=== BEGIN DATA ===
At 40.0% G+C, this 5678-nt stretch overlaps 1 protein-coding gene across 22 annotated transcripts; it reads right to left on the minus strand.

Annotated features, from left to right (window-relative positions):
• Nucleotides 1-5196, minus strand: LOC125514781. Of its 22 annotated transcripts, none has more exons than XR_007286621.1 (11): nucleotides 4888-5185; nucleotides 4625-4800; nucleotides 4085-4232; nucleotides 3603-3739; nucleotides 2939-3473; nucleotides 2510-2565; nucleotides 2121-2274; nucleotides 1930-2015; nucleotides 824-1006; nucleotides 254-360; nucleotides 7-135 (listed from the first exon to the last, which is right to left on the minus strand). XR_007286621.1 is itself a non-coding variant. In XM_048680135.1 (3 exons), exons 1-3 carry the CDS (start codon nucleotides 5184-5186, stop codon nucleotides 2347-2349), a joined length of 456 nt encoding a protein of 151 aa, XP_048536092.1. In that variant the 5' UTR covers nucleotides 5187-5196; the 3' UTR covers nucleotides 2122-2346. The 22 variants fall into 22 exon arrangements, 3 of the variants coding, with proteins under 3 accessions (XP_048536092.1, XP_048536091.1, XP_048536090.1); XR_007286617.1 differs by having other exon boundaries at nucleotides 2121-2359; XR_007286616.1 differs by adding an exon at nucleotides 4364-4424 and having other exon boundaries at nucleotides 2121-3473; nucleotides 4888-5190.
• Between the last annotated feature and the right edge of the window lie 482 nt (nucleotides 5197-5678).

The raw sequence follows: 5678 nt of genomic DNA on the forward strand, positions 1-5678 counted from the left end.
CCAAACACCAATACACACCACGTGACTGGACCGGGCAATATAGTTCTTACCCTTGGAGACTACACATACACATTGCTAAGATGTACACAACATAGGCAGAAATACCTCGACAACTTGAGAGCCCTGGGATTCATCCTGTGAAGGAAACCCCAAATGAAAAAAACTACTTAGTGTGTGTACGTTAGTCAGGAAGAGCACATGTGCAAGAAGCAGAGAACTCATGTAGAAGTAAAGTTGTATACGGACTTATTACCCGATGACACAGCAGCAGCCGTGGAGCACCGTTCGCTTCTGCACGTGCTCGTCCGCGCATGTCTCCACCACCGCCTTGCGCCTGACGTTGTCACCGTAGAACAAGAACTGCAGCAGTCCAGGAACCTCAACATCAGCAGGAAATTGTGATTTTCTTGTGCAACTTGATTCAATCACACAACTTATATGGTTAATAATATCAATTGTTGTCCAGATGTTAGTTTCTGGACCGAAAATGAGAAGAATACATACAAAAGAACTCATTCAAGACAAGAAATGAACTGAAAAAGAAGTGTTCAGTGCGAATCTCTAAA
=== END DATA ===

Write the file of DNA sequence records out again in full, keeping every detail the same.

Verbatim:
At 40.0% G+C, this 5678-nt stretch overlaps 1 protein-coding gene across 22 annotated transcripts; it reads right to left on the minus strand.

Annotated features, from left to right (window-relative positions):
• Nucleotides 1-5196, minus strand: LOC125514781. Of its 22 annotated transcripts, none has more exons than XR_007286621.1 (11): nucleotides 4888-5185; nucleotides 4625-4800; nucleotides 4085-4232; nucleotides 3603-3739; nucleotides 2939-3473; nucleotides 2510-2565; nucleotides 2121-2274; nucleotides 1930-2015; nucleotides 824-1006; nucleotides 254-360; nucleotides 7-135 (listed from the first exon to the last, which is right to left on the minus strand). XR_007286621.1 is itself a non-coding variant. In XM_048680135.1 (3 exons), exons 1-3 carry the CDS (start codon nucleotides 5184-5186, stop codon nucleotides 2347-2349), a joined length of 456 nt encoding a protein of 151 aa, XP_048536092.1. In that variant the 5' UTR covers nucleotides 5187-5196; the 3' UTR covers nucleotides 2122-2346. The 22 variants fall into 22 exon arrangements, 3 of the variants coding, with proteins under 3 accessions (XP_048536092.1, XP_048536091.1, XP_048536090.1); XR_007286617.1 differs by having other exon boundaries at nucleotides 2121-2359; XR_007286616.1 differs by adding an exon at nucleotides 4364-4424 and having other exon boundaries at nucleotides 2121-3473; nucleotides 4888-5190.
• Between the last annotated feature and the right edge of the window lie 482 nt (nucleotides 5197-5678).

The raw sequence follows: 5678 nt of genomic DNA on the forward strand, positions 1-5678 counted from the left end.
CCAAACACCAATACACACCACGTGACTGGACCGGGCAATATAGTTCTTACCCTTGGAGACTACACATACACATTGCTAAGATGTACACAACATAGGCAGAAATACCTCGACAACTTGAGAGCCCTGGGATTCATCCTGTGAAGGAAACCCCAAATGAAAAAAACTACTTAGTGTGTGTACGTTAGTCAGGAAGAGCACATGTGCAAGAAGCAGAGAACTCATGTAGAAGTAAAGTTGTATACGGACTTATTACCCGATGACACAGCAGCAGCCGTGGAGCACCGTTCGCTTCTGCACGTGCTCGTCCGCGCATGTCTCCACCACCGCCTTGCGCCTGACGTTGTCACCGTAGAACAAGAACTGCAGCAGTCCAGGAACCTCAACATCAGCAGGAAATTGTGATTTTCTTGTGCAACTTGATTCAATCACACAACTTATATGGTTAATAATATCAATTGTTGTCCAGATGTTAGTTTCTGGACCGAAAATGAGAAGAATACATACAAAAGAACTCATTCAAGACAAGAAATGAACTGAAAAAGAAGTGTTCAGTGCGAATCTCTAAA